Wi-Fi-enabled Barbie dolls and Smart Teddies in the smart surveillance state
From Richard Giles
Google patents Creepy Internet ‘Toys’ that could Control your Home, Listen in on Conversations and Spy on Children
* Toys containing microphones and cameras could record conversations
* Would be able to control appliances like TVs, music systems and lights
By SARAH GRIFFITHS, MAILONLINE
PUBLISHED: 23 May 2015
Buzz Lightyear and Woody may have been able to switch lights on and off and drive remote controlled cars, but toys of the future could take control of all sorts of household appliances and even spy on their owners too.
Google has published a patent that suggests creepy-looking teddy bears and rabbits could one day keep a watchful eye on children and adults, eavesdropping on everything we say. The internet-connected devices would listen for instructions and interact with homeowners to switch lights on and off or turn on household appliances upon a simple vocal command, for example.
The toys, dreamed up by Google’s secretive R&D division, have captured the attention of privacy campaigners, because they contain microphones, speakers and cameras. The toys also feature motors to change their facial expressions and have the ability to connect to the internet.
Google’s patent suggests the ‘toy’ would listen for a trigger word and upon hearing it, would turn to face the speaker. Using cameras, it would check the person is making eye contact with the toy, the BBC reports.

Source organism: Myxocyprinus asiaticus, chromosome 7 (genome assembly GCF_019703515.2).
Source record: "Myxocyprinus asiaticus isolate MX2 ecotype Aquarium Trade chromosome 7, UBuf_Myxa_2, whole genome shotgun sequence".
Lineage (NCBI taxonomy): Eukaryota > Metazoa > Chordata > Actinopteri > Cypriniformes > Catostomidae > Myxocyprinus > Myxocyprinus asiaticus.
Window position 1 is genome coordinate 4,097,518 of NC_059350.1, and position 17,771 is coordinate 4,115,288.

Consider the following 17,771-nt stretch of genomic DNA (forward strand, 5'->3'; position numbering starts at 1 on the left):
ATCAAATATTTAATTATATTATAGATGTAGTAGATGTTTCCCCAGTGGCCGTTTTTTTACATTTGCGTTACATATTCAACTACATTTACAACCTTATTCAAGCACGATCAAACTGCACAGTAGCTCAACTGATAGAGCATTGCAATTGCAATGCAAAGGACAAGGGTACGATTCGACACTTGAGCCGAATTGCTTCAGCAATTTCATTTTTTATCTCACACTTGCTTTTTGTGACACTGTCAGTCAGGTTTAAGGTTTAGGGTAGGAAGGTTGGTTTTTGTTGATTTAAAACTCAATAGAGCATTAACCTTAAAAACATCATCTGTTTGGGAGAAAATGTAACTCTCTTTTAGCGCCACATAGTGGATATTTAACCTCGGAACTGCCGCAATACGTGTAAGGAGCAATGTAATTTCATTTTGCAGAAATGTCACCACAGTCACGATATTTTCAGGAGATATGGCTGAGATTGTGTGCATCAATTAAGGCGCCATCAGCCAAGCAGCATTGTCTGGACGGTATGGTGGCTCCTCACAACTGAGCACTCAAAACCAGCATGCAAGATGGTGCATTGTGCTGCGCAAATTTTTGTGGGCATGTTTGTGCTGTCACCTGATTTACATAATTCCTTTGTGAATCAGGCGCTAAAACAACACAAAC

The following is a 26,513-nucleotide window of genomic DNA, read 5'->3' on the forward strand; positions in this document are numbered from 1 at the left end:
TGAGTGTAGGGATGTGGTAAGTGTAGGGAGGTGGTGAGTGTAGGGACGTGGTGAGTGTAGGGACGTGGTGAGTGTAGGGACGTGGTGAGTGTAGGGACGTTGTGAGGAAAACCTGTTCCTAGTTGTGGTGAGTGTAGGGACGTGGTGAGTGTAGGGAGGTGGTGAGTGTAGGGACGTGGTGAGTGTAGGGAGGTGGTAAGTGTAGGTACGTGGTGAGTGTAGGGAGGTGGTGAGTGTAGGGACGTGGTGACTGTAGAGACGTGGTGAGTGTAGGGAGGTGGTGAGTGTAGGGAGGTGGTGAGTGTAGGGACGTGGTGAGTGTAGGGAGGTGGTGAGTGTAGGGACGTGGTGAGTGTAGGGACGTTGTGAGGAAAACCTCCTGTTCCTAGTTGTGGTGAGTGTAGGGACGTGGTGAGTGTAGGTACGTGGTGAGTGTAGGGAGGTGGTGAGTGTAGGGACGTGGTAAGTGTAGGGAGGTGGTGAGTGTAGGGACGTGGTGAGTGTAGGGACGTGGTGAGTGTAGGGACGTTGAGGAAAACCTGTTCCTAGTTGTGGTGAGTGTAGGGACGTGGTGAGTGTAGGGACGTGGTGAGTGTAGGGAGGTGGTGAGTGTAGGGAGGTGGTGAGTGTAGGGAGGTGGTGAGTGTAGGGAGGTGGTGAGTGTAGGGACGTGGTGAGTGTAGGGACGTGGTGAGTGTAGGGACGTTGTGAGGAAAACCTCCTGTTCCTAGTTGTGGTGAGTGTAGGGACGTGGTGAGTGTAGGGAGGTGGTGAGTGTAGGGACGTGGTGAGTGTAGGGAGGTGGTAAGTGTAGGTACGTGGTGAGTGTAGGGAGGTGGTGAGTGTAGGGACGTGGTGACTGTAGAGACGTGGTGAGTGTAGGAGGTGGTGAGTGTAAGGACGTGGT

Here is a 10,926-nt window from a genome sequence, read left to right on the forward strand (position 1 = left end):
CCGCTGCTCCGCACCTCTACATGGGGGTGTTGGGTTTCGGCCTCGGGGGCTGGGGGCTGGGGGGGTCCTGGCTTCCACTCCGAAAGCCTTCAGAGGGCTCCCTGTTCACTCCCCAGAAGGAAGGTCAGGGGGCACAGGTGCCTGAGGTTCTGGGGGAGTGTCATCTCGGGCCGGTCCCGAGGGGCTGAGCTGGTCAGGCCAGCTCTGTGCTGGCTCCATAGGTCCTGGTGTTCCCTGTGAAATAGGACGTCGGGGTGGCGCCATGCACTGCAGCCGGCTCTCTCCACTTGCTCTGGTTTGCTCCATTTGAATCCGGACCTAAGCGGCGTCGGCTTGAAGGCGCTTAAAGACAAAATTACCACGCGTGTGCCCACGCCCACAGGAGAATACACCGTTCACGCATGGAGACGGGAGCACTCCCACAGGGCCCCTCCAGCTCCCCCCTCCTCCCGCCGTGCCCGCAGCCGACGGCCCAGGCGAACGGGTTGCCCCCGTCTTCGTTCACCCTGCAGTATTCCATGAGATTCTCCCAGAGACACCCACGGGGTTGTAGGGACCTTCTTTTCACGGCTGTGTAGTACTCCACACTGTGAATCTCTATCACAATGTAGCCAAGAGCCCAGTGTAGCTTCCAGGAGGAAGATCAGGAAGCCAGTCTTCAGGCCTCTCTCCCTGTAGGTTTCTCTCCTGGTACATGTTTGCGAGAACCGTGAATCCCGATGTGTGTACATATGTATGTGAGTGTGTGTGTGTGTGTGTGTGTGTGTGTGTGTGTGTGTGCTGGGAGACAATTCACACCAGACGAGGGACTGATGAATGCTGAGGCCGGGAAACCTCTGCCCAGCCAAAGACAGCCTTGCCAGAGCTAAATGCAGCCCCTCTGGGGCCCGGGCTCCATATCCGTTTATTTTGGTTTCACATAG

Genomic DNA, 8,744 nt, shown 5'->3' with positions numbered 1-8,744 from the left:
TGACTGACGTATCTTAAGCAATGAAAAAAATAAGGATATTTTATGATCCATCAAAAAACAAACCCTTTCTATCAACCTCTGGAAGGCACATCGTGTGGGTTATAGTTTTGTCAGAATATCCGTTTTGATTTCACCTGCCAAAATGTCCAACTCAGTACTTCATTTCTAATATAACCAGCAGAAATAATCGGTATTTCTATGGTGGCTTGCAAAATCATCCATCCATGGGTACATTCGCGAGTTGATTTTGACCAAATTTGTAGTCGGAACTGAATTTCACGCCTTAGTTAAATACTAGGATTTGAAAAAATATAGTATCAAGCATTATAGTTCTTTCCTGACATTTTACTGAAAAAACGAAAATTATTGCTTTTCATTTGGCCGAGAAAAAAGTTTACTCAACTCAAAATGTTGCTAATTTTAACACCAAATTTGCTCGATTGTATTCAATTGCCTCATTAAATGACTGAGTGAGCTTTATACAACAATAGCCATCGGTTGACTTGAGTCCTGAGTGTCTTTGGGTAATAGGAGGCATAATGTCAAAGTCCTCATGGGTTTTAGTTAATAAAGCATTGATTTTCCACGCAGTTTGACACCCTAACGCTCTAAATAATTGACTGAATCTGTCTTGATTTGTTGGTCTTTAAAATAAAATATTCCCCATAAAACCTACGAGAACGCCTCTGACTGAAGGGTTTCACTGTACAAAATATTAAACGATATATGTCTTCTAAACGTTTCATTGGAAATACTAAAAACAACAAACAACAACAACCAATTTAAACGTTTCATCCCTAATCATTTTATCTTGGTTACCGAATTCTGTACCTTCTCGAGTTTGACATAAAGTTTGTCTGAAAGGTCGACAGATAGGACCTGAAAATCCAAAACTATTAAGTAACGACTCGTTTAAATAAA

It would then speak back or adopt a new facial expression to show surprise, for example, before carrying out useful actions such as switching on a washing machine, for example. Such human-like toys have featured in horror and science fiction films such as Stephen Spielberg’s film, AI.
The patent says: ‘To express interest, an anthropomorphic device may open its eyes, lift its head and/or focus its gaze on the user.’
The drawing in the patent shows the machine taking the form of a teddy bear or robot, but dragons or aliens could be a possibility.
It suggests that by looking cute, ‘young children might find these forms to be attractive’ and adults would interact with them more naturally than a traditional computer interface. Homes could use one or have a number of ‘toys’ to spread around the home to assist different members of the family.
But Emma Carr, director of Big Brother Watch, said devices that record conversations and log activity come with privacy concerns.’When those devices are aimed specifically at children, then for many this will step over the creepy line.
‘Children should be able to play in private and shouldn’t have to fear this sort of passive invasion of their privacy. It is simply unnecessary.’
There is no guarantee that Google’s idea will ever make it into production – like the ideas published in many patents – and it is not the only company to work on internet connected toys.
Qualcomm has already floated the idea of a smart teddy bear in its ‘house of the future’ at Mobile World Congress in Barcelona. A concept bear was demonstrated in a child’s bedroom that is able to say good morning or goodnight to a child, while lights turn on or off. While teddy used in the home was a concept device, yet similar smart teddies are already on sale, such as Teddy the Guardian from London-based IDX Labs.
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